With a cleaner palette and a closer attention to detail, ‘Snapshot of a Beginner’ has evolved socially without sacrificing the Nap Eyes sound.
Stream: ‘Snapshot of a Beginner‘ – Nap Eyes
I think people don’t realize what music can actually achieve for them—it’s the keys you put into your brain.
You don’t have to listen to Nap Eyes’ fourth LP for long to realize that Snapshot of a Beginner isn’t just a great record — it is a manifesto on how to live. Equal parts optimism and positivity, it’s a 45 minute exploration of how to be a better person.
“Snapshot of a Beginner is pointing at an approach to life that I’ve been trying to adopt and realizing is really important as it relates to every aspect of life: Having an attitude oriented towards self-development and basically becoming a stronger, wiser, kinder, healthier person—obviously little-by-little, no rush, and to the best of your abilities—but not setting yourself up against another person’s standard,” says lead singer Nigel Chapman.
Talking to Chapman, you realize that Snapshot of a Beginner charts his own personal journey along this obstacle-ridden path.
While quick to point out he’s no expert on the matter, he happily dispenses any advice he’s collected along the spiritual hike.
This pondering of the cosmos is not a new thing for the band — or for Chapman himself. “There’s something deep and mysterious, a great mystery at hand at all times. We’re on a planet spinning around in this one billion star galaxy in this vast ocean of existence which has so many real aspects that we now know that are so wonderful and mysterious that it is important to remember that stuff,” says Chapman. “For me the intellectual stuff starts as a scaffold that I can climb up onto and take a view of the universe from but then I need to turn off my intellectual discrimination mind and change to more of a receptive mind for the spiritual stuff.”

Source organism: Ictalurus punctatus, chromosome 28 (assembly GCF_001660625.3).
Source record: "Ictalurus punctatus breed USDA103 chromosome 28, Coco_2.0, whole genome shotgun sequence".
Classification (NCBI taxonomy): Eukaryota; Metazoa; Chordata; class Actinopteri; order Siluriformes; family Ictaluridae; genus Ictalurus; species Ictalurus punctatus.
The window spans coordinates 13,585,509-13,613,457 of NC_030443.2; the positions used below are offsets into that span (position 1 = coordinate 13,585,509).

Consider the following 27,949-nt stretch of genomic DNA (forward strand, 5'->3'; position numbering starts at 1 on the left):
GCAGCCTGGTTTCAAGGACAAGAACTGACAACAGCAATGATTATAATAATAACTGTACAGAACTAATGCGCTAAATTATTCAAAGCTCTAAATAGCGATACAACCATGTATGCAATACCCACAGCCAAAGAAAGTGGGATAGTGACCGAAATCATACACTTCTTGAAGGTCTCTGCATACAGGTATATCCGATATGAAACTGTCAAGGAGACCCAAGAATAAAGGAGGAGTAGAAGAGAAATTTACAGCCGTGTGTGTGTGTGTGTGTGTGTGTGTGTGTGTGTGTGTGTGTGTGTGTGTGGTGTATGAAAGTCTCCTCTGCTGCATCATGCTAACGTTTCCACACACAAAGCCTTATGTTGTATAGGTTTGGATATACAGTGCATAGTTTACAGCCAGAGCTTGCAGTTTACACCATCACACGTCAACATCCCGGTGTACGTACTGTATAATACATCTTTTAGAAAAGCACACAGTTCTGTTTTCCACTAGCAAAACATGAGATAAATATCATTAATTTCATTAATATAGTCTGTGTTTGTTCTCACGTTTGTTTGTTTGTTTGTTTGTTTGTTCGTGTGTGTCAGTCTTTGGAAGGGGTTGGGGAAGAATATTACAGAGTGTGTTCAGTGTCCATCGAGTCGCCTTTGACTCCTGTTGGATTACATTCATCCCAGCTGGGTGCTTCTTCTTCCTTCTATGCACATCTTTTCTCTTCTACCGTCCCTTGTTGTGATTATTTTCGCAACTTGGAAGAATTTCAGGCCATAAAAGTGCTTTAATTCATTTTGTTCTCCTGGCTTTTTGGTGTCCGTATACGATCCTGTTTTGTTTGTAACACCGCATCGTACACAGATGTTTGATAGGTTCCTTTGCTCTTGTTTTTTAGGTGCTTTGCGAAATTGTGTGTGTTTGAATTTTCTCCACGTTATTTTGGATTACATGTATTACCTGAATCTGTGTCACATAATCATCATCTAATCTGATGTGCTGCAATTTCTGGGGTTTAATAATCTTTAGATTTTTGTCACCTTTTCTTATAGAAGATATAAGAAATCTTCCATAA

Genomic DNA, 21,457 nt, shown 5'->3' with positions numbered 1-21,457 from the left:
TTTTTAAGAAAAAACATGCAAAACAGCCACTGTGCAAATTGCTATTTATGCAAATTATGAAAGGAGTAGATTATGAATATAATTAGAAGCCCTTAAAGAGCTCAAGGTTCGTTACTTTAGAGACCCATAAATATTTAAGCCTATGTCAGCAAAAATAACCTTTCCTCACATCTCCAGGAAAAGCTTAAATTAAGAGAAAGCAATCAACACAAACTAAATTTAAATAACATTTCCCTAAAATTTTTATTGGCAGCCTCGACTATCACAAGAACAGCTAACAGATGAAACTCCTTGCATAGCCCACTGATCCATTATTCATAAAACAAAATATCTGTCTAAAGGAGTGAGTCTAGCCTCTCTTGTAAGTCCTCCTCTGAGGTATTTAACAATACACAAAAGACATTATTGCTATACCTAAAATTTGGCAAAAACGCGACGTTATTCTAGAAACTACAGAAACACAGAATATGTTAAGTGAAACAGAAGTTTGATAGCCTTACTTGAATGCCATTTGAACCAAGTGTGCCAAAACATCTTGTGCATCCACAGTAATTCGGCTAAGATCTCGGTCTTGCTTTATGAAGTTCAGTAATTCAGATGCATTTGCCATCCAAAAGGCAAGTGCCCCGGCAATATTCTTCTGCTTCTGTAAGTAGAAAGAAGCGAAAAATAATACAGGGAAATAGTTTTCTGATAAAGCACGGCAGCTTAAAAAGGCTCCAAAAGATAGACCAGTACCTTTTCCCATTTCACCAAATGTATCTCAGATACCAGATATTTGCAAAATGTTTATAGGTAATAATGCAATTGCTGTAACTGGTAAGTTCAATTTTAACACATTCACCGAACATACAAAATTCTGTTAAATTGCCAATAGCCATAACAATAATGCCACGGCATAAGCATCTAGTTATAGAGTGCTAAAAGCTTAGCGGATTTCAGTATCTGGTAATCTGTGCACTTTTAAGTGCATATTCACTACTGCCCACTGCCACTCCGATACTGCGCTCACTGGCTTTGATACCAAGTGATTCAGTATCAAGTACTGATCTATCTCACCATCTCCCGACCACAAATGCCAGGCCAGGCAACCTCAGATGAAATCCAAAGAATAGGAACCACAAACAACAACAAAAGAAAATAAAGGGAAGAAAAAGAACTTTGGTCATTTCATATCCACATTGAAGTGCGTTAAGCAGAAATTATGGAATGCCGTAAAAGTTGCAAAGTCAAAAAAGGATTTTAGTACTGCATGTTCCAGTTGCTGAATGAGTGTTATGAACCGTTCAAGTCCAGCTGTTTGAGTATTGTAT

This is captured best in “Primordial Soup”, a song that not only references Carl Sagan’s show Cosmos, but also merges science with a damn catchy melody. Opening with steady drums, it settles into a steady rhythm—accentuated with a hypnotic lead riff—which combine with Chapman’s voice to guide you soulfully to a full blooded ending. The relentless drums and the psychedelic repetitions offers you 3 and a half minutes of escapism.
Oh, days in the primordial soup
They’re stirred a billion billions in the molecules
And now and then a few would stick together
But they break apart so easily too
Till one dawn they came along
The molecule different from every other one
Could copy itself, the first replicator
Became an alma mater of all life to come
That’s your evolution
A quick trip through Thought Rock Fish Scale and I’m Bad Now supports this theme, yet Snapshot of a Beginner feels like a new direction for the band. With a cleaner sound, the whole record seems to possess a sharper focus. Layering of instruments and a closer attention to detail combine to showcase a band finding their feet. “I feel like it is a clean break for us in many ways, it feels like a really different record,” Chapman says. “I don’t really understand the way that the modern music industry works, I don’t really understand what is going to be valued or get through to people to shake them out of their complacency, but we knew we wanted to do something different to at least give ourselves a chance to appeal to people on a sonic quality basis,” says Chapman.
This penchant for lo-fi sound that was a trademark of their (excellent) earlier records led the band to worry they were isolating listeners, hence the sonic shift. It was an easy way to welcome more fans without sacrificing the key elements of their sound. To a long-time listener it’s a striking contrast, but one that suits the band as Chapman’s engaging vocals and the easy flowing, jangly guitars still maintain the raw sensibility you expect from a Nap Eyes record. Simply put, Nap Eyes hasn’t gone pop, but it is sounding a little sparklier these days.
But no matter if Snapshot Of A Beginner is your introduction or you’ve been there since the debut Whine of the Mystic, Nap Eyes are a band that people should know. Their catchy, enticing lyrics and infectious melodies should be in everyone’s ears. Chapman addresses this with trademark optimism: “You just hope that if you play true, have good values and a sincere attitude and you just keep working and trying to create good things then hopefully even if the winds of style and fanfare weren’t with you at that moment, because your enterprise was true eventually something kicks in.”